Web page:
Jeepers Creepers (1939 animated film)

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Jeepers Creepers
Looney Tunes(Porky Pig) series
Directed by Robert Clampett
Produced by Leon Schlesinger
Story by Ernest Gee
Voices by Mel Blanc
Pinto Colvig
Music by Carl W. Stalling
Animation by Vive Risto
Distributed by Warner Bros. Pictures
The Vitaphone Corporation
Release date(s) September 23, 1939 (USA)
Color process Black and White
Running time 8 minutes
Language English

Jeepers Creepers is a 1939 Looney Tunes animated short starring Porky Pig. It was directed by Robert Clampett.


Porky is a police officer, who is in a police car that is named 6 7/8. He gets a call from his chief to go investigate goings-on at a haunted house. The house is haunted to the core, and the fun loving ghost plays a series of pranks on the unsuspecting pig. As Porky knocks on the door to enter the haunted house, the ghost does a lady voice "Come in." Porky enters, already frightened. He enters again, the ghost places Frogs into a pair of shoes to look like a person walking, as Porky doesn't notice, the laces of the shoes get stuck to a coat hanger pole then rips of a curtain to make it look like a person with a cloak on. It immediately scares him and then the ghost scares him. Porky runs upstairs and lands in the ghost's arms with realizing, until that famous line comes as the ghost says it very goopy. "What the matter baby?". Porky is finally scared out of the house, but he has the last laugh when his back-firing car leaves the ghost in blackface (and the ghost doing a Rochester imitation).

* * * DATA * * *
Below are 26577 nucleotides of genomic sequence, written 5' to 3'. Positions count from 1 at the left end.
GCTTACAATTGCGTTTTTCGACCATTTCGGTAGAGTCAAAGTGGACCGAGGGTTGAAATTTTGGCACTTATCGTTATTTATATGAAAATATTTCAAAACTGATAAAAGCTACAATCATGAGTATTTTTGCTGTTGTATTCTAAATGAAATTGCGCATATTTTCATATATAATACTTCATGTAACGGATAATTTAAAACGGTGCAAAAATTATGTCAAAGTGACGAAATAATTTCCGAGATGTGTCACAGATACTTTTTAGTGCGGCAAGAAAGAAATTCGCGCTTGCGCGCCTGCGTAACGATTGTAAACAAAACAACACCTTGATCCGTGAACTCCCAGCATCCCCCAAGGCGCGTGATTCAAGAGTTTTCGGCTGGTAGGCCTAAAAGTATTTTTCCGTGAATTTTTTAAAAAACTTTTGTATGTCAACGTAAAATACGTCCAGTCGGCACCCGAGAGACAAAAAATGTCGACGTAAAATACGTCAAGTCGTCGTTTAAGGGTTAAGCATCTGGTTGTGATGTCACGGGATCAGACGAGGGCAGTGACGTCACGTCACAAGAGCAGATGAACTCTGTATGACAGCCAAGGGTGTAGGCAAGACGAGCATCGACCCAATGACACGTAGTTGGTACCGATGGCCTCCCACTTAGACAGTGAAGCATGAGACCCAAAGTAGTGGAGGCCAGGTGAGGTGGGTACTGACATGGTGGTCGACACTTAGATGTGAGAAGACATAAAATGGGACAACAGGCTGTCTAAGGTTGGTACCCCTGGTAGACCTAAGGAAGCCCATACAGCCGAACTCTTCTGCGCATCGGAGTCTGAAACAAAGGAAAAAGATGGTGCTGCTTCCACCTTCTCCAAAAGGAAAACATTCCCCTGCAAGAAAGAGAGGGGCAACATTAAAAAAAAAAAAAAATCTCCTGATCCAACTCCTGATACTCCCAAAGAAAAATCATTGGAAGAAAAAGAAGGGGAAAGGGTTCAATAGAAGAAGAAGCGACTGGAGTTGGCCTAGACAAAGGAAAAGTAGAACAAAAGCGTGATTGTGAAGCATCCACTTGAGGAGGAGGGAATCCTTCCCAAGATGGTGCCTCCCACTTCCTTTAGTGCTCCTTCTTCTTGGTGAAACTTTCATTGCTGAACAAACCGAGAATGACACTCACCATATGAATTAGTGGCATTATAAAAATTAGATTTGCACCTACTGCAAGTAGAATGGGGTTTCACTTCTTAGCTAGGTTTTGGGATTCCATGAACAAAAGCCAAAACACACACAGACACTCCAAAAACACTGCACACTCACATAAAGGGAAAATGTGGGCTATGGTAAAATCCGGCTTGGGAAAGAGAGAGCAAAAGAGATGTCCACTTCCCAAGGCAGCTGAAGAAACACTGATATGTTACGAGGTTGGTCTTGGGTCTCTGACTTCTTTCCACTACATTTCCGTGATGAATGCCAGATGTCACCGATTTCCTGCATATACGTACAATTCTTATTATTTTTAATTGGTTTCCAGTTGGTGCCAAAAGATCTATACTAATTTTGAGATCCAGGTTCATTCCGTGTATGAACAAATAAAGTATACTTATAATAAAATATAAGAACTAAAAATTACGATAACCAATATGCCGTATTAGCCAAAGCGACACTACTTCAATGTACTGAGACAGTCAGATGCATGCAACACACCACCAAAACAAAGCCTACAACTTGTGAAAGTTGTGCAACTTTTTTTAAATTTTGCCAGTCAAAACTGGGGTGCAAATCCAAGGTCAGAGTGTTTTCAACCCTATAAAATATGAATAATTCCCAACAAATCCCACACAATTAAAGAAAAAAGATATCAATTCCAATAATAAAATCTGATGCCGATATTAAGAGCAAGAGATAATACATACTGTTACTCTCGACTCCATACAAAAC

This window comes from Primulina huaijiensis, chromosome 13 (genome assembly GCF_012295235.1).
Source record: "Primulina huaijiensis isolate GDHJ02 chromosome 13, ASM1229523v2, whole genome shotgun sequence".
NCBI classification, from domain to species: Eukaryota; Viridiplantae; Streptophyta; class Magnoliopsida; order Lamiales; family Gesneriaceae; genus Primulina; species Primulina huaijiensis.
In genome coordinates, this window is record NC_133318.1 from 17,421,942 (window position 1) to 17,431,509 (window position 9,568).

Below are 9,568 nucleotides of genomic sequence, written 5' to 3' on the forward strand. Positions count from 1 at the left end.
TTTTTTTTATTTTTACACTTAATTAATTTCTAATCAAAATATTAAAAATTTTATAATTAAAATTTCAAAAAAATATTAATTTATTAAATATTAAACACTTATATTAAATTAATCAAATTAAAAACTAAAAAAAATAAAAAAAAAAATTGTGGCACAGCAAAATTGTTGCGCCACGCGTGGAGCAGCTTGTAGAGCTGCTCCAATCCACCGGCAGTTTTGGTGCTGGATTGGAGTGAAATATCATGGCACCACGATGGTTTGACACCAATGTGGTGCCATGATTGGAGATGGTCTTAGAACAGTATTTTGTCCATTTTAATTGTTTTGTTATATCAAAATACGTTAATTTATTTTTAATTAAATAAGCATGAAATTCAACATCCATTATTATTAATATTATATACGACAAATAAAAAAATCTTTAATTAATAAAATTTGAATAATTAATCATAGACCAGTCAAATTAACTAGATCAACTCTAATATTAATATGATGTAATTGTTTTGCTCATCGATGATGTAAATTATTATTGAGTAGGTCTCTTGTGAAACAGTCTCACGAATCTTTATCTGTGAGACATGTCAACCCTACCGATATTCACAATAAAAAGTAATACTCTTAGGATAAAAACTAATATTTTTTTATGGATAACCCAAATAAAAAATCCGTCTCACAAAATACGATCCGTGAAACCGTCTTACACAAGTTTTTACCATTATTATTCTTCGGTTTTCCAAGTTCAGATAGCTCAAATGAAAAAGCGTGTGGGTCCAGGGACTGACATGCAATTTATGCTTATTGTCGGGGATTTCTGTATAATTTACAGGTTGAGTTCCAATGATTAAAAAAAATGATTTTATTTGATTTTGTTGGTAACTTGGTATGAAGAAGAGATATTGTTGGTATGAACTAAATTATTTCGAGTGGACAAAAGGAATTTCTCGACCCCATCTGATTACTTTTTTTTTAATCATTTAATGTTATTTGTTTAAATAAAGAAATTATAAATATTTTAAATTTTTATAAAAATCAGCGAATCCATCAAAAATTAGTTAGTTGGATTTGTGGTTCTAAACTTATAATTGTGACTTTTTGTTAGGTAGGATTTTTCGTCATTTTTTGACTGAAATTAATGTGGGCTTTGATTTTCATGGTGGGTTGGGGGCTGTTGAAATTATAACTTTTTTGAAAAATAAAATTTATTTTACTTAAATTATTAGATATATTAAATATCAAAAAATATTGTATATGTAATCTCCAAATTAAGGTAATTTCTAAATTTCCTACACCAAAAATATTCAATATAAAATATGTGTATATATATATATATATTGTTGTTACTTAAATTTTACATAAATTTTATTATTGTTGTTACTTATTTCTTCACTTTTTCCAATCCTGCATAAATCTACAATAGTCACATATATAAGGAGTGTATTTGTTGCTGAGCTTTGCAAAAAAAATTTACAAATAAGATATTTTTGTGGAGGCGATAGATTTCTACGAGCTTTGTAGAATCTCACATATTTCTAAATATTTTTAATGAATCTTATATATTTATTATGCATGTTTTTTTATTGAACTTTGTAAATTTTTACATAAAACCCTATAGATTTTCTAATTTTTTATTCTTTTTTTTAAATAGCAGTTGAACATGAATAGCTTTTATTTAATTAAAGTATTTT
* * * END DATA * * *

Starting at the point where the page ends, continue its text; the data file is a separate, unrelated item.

• This cartoon was shown as a colorized version (either redrawn from the 1960s or an early-1990s computer-colorized version) on syndicated airings on local channels, on Cartoon Network shows outside of The Bob Clampett Show and Late Night Black and White (i.e., The Acme Hour, The Looney Tunes Show, and Bugs and Daffy), the Merrie Melodies Show when it aired on the Fox network, and on Nickelodeon so the ghost would be opaque and yellow. The actual editing of the ending (where the ghost, after getting exhaust smoke blown on him, is left in blackface commenting "My, oh my! Tattletale Gray!") has been done in different ways:
    • The syndicated showings showed the actual ending, but had the ghost in purple face so the blackface joke would be less offensive.
    • On Nickelodeon, the cartoon ended via fake iris-out after the exhaust on Porky's car blew in the ghost's face.
    • On Fox's Merrie Melodies show, the cartoon ended via fake fade-out after Porky drove his car past the ghost.
    • On Cartoon Network (save the versions shown on Late Night Black & White and The Bob Clampett Show), the cartoon ended with a black-out as Porky's car blows exhaust in the ghost's face.


As of 2014 this cartoon is not available on DVD.


Beck, Jerry; Will Friedwald (1989). Looney Tunes and Merrie Melodies. New York: Henry Holt & Company. ISBN 0-8050-0894-2. 

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